There’s no doubt that food and nutrition influences a man’s health. From chronic health conditions such as acid reflux, hypertension, diabetes, or fatty liver, each can be linked to and influenced by a man’s dietary pattern. Part of that influence also affects a man’s body weight. Is it within a healthy range? Or could a man stand to lose a few pounds helping reduce the risk of serious illnesses?
Being overweight or obese affects about 75% of men 40 years or older in the U.S. Overweight is defined as having a body mass index (BMI) of 25-29.9 while obesity is defined as having a BMI of 30 or greater. While some health professionals have criticized the BMI, it is still a valuable tool for assessing a person’s risk of chronic diseases.
Weight loss for men is not just about looking good. It’s a quality of life issue of staying healthy and living many years disease free. Carrying excess body weight not only increases the risk of many chronic diseases, but for men, may raise the risk of low testosterone, reduced libido, erectile dysfunction, low energy, depression, decreased muscle and bone density, and increased risk for prostate cancer.
A man’s eating plan to burn fat and lose weight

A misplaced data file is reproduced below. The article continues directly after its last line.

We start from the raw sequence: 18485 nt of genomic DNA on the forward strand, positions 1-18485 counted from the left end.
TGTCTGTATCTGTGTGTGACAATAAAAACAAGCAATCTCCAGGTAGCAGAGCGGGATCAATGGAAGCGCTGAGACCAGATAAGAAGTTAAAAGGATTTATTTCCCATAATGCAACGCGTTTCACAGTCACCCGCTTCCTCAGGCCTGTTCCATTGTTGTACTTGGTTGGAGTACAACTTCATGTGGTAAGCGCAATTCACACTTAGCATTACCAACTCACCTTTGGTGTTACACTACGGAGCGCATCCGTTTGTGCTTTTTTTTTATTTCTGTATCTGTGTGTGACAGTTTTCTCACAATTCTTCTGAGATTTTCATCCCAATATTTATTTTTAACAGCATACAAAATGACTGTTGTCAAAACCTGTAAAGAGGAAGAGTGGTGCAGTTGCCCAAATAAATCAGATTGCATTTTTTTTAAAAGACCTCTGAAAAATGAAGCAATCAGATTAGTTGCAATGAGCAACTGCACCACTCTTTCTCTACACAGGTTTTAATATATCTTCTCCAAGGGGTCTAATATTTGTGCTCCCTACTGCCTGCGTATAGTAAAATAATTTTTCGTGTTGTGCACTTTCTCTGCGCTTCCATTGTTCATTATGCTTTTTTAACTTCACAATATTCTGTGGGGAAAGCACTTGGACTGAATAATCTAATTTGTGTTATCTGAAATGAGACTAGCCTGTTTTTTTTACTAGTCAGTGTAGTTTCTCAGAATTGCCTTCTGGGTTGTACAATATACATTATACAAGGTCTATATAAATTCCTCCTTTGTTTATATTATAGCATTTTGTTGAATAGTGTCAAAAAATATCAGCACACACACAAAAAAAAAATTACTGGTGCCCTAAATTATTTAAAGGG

All worthwhile goals in life work best when a plan is involved. Men, attempting weight loss, always need a plan. For example, attempts at weight loss should not involve following a fad diet that is unsustainable or potentially dangerous to health. Having a plan can avoid that situation without wasting time or energy.
What exactly is the plan men need for burning fat and losing weight? Here is what an effective weight loss plan for men should look like:
The Plan: Eat three meals a day with one to two snacks
When it comes to weight loss, skipping meals is not recommended. For instance, men who routinely skip breakfast are setting themselves up for major hunger issues later in the day. This can lead to overeating and choosing not-so-healthy foods to feel full. Done daily, this habit can be a main contributor to packing on the pounds.
Research has also shown that men (and women) who skip meals are more likely to gain weight than those who have a breakfast, lunch, and dinner. The trick is to plan balanced meals consisting of a protein, healthy starch and lots of vegetables.
The Plan: Always have a protein source at each meal and snack
Protein provides long-lasting satiety and keeps hunger at bay. That’s because the building blocks of protein – amino acids – take longer to digest. A longer transit time keeps men feeling fuller longer helping reduce hunger cravings for sugary carbohydrates.
Good protein sources for breakfast include eggs, Greek yogurt, cottage cheese, peanut butter, milk, even beans. For lunch and dinner, consider lean beef or pork, chicken breast, heart-healthy fatty fish like salmon or tuna, and plant-based protein sources such as lentils, edamame, nuts, beans, quinoa, peas, tofu, tempeh, and even hemp or chia seeds.
Adequate protein at each meal (25-30 grams) and snack (5-10 grams) also helps build and maintain muscle mass. Besides adequate protein at each meal, men should also practice strength training by lifting weights or doing push-ups or pull-ups.
The Plan: Have a good source of fiber at each meal and snack